A friend recently shared a meme that began: “Stupid cancer...”
Two weeks ago I stopped to visit an old friend I’ve had the pleasure to know for over 25 years. He lives out of town and since his hearing is lousy, phone conversing is limited, so I try to check in and visit him about every 6 months or so. This time, I looked forward to sharing about my recent adventures on the Emerald Isle. However, when he greeted me his familiar friendly face was clouded by a terrible, large sore atop his head. When I asked what the hell had happened, he replied: “The long and short of it John, is: skin cancer, advanced.” My momentary shock pales next to what he’s had to absorb.
Stupid f*cking cancer! He was diagnosed about two months ago and had just completed rounds of radiation. He was worn thin and visibly exhausted. We paused several times during our conversation as he held his head in his hands in obvious pain. Despite his conspicuous discomfort, he insisted on visiting with me for a few hours. I tried to get a few house chores done in his place and keep him comfortable. Typical of him, he graciously asked about my life and attentively listened. I swallowed my concerns and did my best to offer him something else to think about. Since it was a gorgeous sunny day he was eager to step outside. We managed a walk in his beautifully manicured gardens, which were now in need of attention. Sensing the urgency of his circumstance I’ve been back twice since. I’m able to write that he looks just a bit less worn, had a little more energy, was just a bit brighter, and the awful sores seemed less raw. Everything about this continues to haunt me.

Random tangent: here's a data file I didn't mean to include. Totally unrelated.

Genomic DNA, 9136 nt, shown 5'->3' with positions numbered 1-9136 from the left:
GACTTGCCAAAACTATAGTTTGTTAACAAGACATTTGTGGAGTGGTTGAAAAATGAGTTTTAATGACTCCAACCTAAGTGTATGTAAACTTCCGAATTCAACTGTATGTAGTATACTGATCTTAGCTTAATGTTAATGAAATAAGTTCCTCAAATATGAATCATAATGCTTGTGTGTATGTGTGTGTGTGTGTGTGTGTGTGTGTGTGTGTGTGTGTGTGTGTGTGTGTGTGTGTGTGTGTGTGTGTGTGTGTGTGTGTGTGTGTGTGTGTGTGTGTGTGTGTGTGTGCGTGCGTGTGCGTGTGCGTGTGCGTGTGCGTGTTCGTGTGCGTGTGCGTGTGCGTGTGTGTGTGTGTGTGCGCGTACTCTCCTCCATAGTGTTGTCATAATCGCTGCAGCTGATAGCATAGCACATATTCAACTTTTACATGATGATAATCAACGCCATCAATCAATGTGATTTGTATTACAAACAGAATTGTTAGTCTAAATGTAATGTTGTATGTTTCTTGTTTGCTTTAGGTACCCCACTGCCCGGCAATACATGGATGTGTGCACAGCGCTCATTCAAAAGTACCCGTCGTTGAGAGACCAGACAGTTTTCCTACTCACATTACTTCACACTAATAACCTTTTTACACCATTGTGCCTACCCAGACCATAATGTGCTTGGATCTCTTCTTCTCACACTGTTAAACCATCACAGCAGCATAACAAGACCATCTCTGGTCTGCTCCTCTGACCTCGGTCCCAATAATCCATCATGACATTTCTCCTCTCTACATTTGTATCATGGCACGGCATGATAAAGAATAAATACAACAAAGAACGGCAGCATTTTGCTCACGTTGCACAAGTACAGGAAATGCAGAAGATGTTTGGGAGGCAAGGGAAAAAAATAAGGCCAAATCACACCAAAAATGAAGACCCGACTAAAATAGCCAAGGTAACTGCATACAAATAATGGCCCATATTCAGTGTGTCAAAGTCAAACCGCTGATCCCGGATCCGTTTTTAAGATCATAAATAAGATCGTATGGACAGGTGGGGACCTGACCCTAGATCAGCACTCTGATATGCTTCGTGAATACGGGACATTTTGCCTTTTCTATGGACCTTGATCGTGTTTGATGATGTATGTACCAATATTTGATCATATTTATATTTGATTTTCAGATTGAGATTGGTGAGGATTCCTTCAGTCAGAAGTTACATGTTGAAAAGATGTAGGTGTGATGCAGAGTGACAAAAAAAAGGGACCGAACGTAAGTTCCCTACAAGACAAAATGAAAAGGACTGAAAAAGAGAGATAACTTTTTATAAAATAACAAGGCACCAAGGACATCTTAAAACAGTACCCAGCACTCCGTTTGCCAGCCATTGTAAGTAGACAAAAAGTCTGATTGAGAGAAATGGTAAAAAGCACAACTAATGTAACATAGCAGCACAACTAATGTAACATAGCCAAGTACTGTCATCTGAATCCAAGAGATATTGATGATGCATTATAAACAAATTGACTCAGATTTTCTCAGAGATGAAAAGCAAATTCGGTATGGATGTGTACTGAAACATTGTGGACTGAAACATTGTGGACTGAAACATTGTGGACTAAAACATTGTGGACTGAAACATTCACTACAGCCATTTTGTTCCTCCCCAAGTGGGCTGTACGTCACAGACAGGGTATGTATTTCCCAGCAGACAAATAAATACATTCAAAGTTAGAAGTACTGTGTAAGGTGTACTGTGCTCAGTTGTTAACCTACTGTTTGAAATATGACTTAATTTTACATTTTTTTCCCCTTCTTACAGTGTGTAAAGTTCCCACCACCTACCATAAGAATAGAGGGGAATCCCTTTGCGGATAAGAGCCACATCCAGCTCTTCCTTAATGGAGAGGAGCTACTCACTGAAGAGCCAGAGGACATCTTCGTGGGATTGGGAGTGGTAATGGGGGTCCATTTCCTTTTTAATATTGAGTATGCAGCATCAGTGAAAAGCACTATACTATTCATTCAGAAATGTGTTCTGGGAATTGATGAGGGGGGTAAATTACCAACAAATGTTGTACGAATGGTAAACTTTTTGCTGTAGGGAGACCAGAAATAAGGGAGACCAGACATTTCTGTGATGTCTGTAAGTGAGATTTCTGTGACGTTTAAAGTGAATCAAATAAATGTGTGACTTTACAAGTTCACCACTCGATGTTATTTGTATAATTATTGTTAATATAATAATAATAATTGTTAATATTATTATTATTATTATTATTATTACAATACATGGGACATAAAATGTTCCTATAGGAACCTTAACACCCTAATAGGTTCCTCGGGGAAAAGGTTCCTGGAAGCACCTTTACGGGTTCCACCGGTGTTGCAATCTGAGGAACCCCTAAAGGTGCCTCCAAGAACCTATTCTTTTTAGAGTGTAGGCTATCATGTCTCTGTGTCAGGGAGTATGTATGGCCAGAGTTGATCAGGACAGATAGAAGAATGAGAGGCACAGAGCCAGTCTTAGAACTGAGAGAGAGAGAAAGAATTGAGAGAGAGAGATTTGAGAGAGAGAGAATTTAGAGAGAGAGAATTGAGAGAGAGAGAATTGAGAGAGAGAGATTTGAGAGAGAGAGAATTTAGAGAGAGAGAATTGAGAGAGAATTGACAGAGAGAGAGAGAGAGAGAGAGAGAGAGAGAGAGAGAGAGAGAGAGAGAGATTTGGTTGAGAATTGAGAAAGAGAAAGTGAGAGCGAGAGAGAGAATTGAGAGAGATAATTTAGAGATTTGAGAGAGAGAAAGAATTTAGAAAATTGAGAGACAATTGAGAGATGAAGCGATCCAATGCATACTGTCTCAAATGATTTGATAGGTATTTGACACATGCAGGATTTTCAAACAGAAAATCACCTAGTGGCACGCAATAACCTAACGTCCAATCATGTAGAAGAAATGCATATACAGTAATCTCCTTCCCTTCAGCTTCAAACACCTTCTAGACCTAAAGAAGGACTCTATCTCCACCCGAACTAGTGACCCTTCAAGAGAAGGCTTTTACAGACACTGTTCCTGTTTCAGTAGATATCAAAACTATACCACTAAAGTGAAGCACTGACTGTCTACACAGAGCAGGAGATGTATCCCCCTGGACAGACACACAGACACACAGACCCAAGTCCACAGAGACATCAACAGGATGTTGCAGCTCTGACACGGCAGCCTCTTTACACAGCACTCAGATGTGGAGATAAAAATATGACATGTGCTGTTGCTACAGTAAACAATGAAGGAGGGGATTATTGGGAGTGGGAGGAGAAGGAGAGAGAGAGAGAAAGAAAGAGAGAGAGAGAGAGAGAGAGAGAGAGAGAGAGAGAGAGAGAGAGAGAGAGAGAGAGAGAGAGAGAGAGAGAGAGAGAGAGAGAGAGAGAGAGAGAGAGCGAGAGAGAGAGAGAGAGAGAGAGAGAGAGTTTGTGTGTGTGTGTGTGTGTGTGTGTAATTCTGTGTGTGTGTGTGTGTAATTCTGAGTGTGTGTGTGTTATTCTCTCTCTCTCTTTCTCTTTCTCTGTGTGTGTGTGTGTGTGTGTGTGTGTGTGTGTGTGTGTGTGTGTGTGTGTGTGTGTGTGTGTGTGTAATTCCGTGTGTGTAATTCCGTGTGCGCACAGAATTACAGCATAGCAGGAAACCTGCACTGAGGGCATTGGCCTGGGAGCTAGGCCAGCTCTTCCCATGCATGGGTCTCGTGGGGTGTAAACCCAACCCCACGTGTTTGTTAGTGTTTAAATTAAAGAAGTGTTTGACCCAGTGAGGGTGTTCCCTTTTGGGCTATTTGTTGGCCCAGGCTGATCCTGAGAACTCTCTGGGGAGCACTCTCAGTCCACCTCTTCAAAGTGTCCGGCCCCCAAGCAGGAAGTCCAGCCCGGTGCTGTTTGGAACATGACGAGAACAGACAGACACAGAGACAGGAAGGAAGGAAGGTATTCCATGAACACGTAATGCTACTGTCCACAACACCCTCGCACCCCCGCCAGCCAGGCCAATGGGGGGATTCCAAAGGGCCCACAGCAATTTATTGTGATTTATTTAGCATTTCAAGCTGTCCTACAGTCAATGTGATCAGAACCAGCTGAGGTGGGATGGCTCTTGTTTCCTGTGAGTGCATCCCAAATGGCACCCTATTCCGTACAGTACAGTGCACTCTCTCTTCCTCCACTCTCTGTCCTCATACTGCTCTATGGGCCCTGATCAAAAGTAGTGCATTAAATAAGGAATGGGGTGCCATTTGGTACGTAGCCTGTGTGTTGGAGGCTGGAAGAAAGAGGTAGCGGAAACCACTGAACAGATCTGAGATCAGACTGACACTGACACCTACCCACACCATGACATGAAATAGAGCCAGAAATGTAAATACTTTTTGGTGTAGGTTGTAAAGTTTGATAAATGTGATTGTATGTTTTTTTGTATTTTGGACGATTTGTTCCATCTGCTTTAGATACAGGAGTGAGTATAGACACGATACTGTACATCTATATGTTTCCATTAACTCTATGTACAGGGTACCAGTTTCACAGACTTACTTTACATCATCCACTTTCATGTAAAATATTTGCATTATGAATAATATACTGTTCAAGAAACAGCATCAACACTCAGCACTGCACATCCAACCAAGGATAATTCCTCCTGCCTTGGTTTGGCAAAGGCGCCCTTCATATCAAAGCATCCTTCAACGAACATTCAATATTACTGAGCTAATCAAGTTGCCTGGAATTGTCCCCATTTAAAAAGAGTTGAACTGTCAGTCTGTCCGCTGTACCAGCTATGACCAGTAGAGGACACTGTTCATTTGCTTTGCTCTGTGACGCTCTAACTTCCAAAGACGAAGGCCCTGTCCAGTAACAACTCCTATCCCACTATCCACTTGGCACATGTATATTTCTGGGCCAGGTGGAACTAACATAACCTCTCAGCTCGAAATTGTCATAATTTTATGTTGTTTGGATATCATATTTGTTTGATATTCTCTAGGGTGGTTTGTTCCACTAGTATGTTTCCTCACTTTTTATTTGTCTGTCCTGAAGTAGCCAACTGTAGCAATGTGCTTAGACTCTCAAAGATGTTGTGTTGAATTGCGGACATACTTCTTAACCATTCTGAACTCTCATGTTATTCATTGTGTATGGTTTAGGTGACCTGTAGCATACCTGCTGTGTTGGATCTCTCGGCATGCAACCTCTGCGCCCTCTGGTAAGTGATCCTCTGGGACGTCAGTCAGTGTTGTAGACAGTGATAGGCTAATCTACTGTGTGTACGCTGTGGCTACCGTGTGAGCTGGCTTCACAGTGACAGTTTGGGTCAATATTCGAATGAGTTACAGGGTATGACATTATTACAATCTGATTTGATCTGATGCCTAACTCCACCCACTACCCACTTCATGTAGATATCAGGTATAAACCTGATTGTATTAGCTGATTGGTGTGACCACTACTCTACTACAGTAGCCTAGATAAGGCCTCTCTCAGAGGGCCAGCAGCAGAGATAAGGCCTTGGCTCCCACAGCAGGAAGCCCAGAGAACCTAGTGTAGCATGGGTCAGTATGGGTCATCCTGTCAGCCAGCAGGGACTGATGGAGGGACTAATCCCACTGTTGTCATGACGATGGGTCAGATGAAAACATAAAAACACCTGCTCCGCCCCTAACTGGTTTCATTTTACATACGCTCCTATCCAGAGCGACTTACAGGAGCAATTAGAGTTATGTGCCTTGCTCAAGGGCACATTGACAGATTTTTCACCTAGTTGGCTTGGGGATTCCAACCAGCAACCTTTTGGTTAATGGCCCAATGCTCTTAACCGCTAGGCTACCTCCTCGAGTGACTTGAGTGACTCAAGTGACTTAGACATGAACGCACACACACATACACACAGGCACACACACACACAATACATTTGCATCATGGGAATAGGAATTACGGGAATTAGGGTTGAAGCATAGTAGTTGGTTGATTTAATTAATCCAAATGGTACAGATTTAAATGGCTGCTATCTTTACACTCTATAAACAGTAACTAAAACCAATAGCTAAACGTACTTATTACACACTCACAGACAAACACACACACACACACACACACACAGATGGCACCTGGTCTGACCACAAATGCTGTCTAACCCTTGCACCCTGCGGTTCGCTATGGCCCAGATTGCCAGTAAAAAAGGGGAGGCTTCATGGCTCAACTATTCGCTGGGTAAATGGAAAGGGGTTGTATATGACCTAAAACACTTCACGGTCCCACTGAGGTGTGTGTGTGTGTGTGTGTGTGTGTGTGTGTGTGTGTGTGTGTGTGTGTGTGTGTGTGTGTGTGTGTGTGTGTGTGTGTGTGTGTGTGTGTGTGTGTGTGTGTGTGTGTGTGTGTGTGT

This dear friend has inspired me for decades, mostly through his example of HOW to live. Knowing him has greatly enriched and deeply affected my life. It’s terrible to see him suffering in this way. Being with him has forced me to consider the agony people experience when family or loved ones are forced to deal with various forms of this heinous disease. The impact must pervade all aspects of their lives. Even the crucial life-saving treatments can be arduous and painful. My friend has no children, no spouse, and lives alone. He’s a stubborn maverick so it’s no surprise he’s determined to try and make his way without much help. I suspect this obstinate attitude has always been partly why I relate to him. And why I now worry about him: the trade off being that at this moment his choice of limited assistance means a simple fall on the stairs from his second floor bedroom could become a torturous calamity. Maybe given that I’m also alone right now, his circumstances unconsciously resonate in a more disconcerting way within me.